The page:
Yunxuan Li 6d has won the American Go Honor Society’s (AGHS) Young Lion’s tournament, for the third year in a row. “The tournament was very competitive,” writes organizer Calvin Sun, “with many new faces appearing this year. The first board topped the Active Games list, attracting almost 100 observers on KGS.” Competing on Nov. 16th and 17th, Li topped a field of 34 players with a 4-0 record. “The tournament was really great” Li told the E-Journal, “it is amazing to see new players each year. I want to thank the AGHS for giving this opportunity to North American youth, to compete and communicate with each other. All the games I played were so difficult. This was probably the most competitive year for the Young Lion’s yet.” Li graciously agreed to provide commentary on his crucial 2nd round match with Jimmy Yang 5d, and the attached game record is a freebie for all E-J readers. ”I think it is very beneficial for young people to play go, it helps enlarge our imagination, and develops a sense of logic,” says Li. “It is very cool to have go as a friend when you are young, because it really helps you mature a lot.” 11 players 3 dan and up competed in the Open Section, which Li won. In Division 1, from 2d to 3k, Jeremiah Donley 1k took top honors; Division 2, from 5k to 9k was won by Frederick Bao 5k; Matthew Qiu 16k took the prize in Division 3, from 10k to 21k. Stay tuned for AGHS’ next big tournament, the School Team Tournament, which will be held in March. -Paul Barchilon, E-J Youth Editor. Photo by Wenguang Wu: Li, at left, plays with Fang Tian Feng 8P. The kid with the yellow shirt, who is watching the game is Ding Hao 6d, an insei from Beijing Ge Yu Hong Dojo.
American Go E-Journal » Go News
Wednesday November 27, 2013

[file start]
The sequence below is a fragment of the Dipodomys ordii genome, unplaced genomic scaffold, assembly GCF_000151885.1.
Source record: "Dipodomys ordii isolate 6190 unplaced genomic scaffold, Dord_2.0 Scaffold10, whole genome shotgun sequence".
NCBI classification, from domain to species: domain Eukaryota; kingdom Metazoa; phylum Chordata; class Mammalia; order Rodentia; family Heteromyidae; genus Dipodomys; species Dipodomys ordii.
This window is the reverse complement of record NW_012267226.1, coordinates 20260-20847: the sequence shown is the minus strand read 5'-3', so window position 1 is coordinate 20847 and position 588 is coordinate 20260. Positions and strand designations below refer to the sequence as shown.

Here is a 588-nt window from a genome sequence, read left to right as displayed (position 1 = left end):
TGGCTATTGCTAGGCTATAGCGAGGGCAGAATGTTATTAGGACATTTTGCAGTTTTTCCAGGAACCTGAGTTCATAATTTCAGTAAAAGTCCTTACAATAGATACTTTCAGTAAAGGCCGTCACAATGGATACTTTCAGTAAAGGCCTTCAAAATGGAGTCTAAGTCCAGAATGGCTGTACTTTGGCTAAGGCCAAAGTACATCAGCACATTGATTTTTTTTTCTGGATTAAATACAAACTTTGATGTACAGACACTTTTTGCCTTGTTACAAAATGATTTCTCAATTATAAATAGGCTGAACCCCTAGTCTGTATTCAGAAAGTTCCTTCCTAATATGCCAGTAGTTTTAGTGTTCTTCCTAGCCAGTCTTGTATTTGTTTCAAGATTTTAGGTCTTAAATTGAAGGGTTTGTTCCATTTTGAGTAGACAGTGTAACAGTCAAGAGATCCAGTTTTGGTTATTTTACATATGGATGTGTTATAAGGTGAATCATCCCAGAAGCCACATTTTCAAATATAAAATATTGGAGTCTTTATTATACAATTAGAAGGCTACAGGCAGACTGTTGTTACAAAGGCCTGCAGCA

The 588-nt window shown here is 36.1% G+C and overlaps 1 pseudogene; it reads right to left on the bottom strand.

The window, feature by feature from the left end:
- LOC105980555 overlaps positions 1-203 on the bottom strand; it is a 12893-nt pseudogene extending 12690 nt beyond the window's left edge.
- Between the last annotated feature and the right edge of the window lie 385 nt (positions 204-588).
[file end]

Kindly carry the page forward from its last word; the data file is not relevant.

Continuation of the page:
Tuesday November 26, 2013
The North American delegation to this year’s SportAccord World Mind Games – coming up December 12-18 in Beijing – includes Daniel Ko and Huiren Yang from the US and Sarah Yu and Yongfei Ge from Canada. The American Go E-Journal will once again team up with Ranka to provide coverage this year, with Michael Redmond 9P and EJ Managing Editor Chris Garlock providing play-by-play game commentary on the SAWMG YouTube channel as well as coverage in the EJ. Here are brief biographical sketches of the players.
Sarah Yu 6d is a 23-year-old graduate student in Toronto who’s been playing go for 17 years. She’s looking forward to “learning go from top professional players” at the SAWMG. Her favorite thing about go is that “The rules are simple, but it’s hard to master.” Her advice to players who want to improve is to “Play each move well, work on the skills, and look at professional games.” Her hobbies include playing table tennis.
Daniel Daehyuk Ko 7d, 37, works in accounting and finance in Los Angeles, CA and has been playing go for 32 years. He’s looking forward to “Playing with top professionals and learning from them” at the SAWMG. His favorite thing about go is meeting people and making friends and his advice on how to get stronger is to “Play with someone 2-3 stones stronger and review your games with strong players.” His hobbies include traveling.
Yongfei Ge 8d is a 44-year-old software architect in Scarborough, Canada who’s been playing go for 30 years. He’s looking forward to “playing with top pro players” at the SAWMG and his favorite thing about go is “Winning after hard fight.” His advice to improving is to “review games after playing” and hobbies include video games, books and ping pong.